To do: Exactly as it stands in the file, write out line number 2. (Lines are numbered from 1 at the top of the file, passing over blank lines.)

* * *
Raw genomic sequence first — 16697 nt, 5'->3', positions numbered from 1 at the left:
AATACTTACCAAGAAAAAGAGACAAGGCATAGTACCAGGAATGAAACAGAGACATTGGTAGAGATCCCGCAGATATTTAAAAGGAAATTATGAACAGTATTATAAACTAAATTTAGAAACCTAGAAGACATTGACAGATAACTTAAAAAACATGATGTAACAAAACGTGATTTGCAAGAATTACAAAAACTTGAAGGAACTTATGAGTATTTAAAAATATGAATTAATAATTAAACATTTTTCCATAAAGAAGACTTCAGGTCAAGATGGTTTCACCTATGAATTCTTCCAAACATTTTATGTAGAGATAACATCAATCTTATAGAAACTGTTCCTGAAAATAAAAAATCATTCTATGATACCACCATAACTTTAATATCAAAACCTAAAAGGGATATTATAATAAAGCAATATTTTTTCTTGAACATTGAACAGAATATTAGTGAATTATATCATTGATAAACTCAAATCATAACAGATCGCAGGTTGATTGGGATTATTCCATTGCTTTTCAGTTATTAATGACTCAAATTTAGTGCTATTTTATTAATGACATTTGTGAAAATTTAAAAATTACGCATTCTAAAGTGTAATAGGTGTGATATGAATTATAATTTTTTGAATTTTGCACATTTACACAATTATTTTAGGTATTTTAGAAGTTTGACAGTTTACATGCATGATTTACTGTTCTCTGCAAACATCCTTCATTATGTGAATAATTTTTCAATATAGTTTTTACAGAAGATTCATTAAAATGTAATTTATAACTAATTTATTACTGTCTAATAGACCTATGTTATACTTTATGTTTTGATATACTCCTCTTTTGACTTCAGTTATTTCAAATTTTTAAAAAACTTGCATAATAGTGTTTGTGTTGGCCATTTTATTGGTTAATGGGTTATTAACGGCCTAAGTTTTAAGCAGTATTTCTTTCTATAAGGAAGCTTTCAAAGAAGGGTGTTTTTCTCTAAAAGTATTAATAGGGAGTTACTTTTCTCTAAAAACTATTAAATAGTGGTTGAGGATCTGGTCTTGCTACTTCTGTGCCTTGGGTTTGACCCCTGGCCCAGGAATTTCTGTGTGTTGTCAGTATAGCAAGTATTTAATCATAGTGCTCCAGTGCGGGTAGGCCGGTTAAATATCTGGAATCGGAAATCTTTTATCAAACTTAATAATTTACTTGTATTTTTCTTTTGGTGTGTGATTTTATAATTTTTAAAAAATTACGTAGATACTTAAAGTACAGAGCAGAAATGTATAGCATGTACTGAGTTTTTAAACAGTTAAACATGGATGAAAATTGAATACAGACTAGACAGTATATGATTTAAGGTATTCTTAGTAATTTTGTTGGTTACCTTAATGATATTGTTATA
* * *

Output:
AATACTTACCAAGAAAAAGAGACAAGGCATAGTACCAGGAATGAAACAGAGACATTGGTAGAGATCCCGCAGATATTTAAAAGGAAATTATGAACAGTATTATAAACTAAATTTAGAAACCTAGAAGACATTGACAGATAACTTAAAAAACATGATGTAACAAAACGTGATTTGCAAGAATTACAAAAACTTGAAGGAACTTATGAGTATTTAAAAATATGAATTAATAATTAAACATTTTTCCATAAAGAAGACTTCAGGTCAAGATGGTTTCACCTATGAATTCTTCCAAACATTTTATGTAGAGATAACATCAATCTTATAGAAACTGTTCCTGAAAATAAAAAATCATTCTATGATACCACCATAACTTTAATATCAAAACCTAAAAGGGATATTATAATAAAGCAATATTTTTTCTTGAACATTGAACAGAATATTAGTGAATTATATCATTGATAAACTCAAATCATAACAGATCGCAGGTTGATTGGGATTATTCCATTGCTTTTCAGTTATTAATGACTCAAATTTAGTGCTATTTTATTAATGACATTTGTGAAAATTTAAAAATTACGCATTCTAAAGTGTAATAGGTGTGATATGAATTATAATTTTTTGAATTTTGCACATTTACACAATTATTTTAGGTATTTTAGAAGTTTGACAGTTTACATGCATGATTTACTGTTCTCTGCAAACATCCTTCATTATGTGAATAATTTTTCAATATAGTTTTTACAGAAGATTCATTAAAATGTAATTTATAACTAATTTATTACTGTCTAATAGACCTATGTTATACTTTATGTTTTGATATACTCCTCTTTTGACTTCAGTTATTTCAAATTTTTAAAAAACTTGCATAATAGTGTTTGTGTTGGCCATTTTATTGGTTAATGGGTTATTAACGGCCTAAGTTTTAAGCAGTATTTCTTTCTATAAGGAAGCTTTCAAAGAAGGGTGTTTTTCTCTAAAAGTATTAATAGGGAGTTACTTTTCTCTAAAAACTATTAAATAGTGGTTGAGGATCTGGTCTTGCTACTTCTGTGCCTTGGGTTTGACCCCTGGCCCAGGAATTTCTGTGTGTTGTCAGTATAGCAAGTATTTAATCATAGTGCTCCAGTGCGGGTAGGCCGGTTAAATATCTGGAATCGGAAATCTTTTATCAAACTTAATAATTTACTTGTATTTTTCTTTTGGTGTGTGATTTTATAATTTTTAAAAAATTACGTAGATACTTAAAGTACAGAGCAGAAATGTATAGCATGTACTGAGTTTTTAAACAGTTAAACATGGATGAAAATTGAATACAGACTAGACAGTATATGATTTAAGGTATTCTTAGTAATTTTGTTGGTTACCTTAATGATATTGTTATA